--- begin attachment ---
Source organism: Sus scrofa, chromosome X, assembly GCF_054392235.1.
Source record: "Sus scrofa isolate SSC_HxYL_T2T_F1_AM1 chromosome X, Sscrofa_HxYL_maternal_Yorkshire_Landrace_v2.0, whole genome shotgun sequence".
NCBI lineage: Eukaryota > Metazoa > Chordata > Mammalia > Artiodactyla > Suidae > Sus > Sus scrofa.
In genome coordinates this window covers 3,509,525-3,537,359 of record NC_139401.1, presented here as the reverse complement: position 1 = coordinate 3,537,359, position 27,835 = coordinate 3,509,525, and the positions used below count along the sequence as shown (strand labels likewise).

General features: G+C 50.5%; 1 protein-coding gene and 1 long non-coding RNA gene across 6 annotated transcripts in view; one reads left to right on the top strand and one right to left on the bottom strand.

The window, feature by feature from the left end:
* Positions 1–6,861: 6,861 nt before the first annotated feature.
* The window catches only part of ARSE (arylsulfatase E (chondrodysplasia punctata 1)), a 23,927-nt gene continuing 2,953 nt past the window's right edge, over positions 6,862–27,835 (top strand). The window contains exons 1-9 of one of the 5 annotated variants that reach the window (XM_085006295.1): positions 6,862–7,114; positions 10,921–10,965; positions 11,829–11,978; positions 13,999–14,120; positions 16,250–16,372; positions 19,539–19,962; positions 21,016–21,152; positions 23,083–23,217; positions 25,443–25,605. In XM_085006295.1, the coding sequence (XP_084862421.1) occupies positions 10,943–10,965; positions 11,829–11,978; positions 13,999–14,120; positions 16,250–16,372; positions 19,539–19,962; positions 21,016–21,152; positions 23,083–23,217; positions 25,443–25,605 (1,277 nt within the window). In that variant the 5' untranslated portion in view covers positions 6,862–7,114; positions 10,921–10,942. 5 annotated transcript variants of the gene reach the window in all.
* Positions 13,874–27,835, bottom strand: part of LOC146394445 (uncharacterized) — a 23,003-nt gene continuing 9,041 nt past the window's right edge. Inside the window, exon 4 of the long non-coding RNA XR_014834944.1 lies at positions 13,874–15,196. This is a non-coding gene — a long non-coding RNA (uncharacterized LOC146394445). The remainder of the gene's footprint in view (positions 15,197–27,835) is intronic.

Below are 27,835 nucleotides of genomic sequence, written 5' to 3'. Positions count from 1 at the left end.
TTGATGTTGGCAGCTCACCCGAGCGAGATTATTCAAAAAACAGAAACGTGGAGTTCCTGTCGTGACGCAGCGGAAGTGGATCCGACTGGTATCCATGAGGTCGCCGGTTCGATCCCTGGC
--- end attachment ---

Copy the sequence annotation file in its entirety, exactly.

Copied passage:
Source organism: Sus scrofa, chromosome X, assembly GCF_054392235.1.
Source record: "Sus scrofa isolate SSC_HxYL_T2T_F1_AM1 chromosome X, Sscrofa_HxYL_maternal_Yorkshire_Landrace_v2.0, whole genome shotgun sequence".
NCBI lineage: Eukaryota > Metazoa > Chordata > Mammalia > Artiodactyla > Suidae > Sus > Sus scrofa.
In genome coordinates this window covers 3,509,525-3,537,359 of record NC_139401.1, presented here as the reverse complement: position 1 = coordinate 3,537,359, position 27,835 = coordinate 3,509,525, and the positions used below count along the sequence as shown (strand labels likewise).

General features: G+C 50.5%; 1 protein-coding gene and 1 long non-coding RNA gene across 6 annotated transcripts in view; one reads left to right on the top strand and one right to left on the bottom strand.

The window, feature by feature from the left end:
* Positions 1–6,861: 6,861 nt before the first annotated feature.
* The window catches only part of ARSE (arylsulfatase E (chondrodysplasia punctata 1)), a 23,927-nt gene continuing 2,953 nt past the window's right edge, over positions 6,862–27,835 (top strand). The window contains exons 1-9 of one of the 5 annotated variants that reach the window (XM_085006295.1): positions 6,862–7,114; positions 10,921–10,965; positions 11,829–11,978; positions 13,999–14,120; positions 16,250–16,372; positions 19,539–19,962; positions 21,016–21,152; positions 23,083–23,217; positions 25,443–25,605. In XM_085006295.1, the coding sequence (XP_084862421.1) occupies positions 10,943–10,965; positions 11,829–11,978; positions 13,999–14,120; positions 16,250–16,372; positions 19,539–19,962; positions 21,016–21,152; positions 23,083–23,217; positions 25,443–25,605 (1,277 nt within the window). In that variant the 5' untranslated portion in view covers positions 6,862–7,114; positions 10,921–10,942. 5 annotated transcript variants of the gene reach the window in all.
* Positions 13,874–27,835, bottom strand: part of LOC146394445 (uncharacterized) — a 23,003-nt gene continuing 9,041 nt past the window's right edge. Inside the window, exon 4 of the long non-coding RNA XR_014834944.1 lies at positions 13,874–15,196. This is a non-coding gene — a long non-coding RNA (uncharacterized LOC146394445). The remainder of the gene's footprint in view (positions 15,197–27,835) is intronic.

Below are 27,835 nucleotides of genomic sequence, written 5' to 3'. Positions count from 1 at the left end.
TTGATGTTGGCAGCTCACCCGAGCGAGATTATTCAAAAAACAGAAACGTGGAGTTCCTGTCGTGACGCAGCGGAAGTGGATCCGACTGGTATCCATGAGGTCGCCGGTTCGATCCCTGGC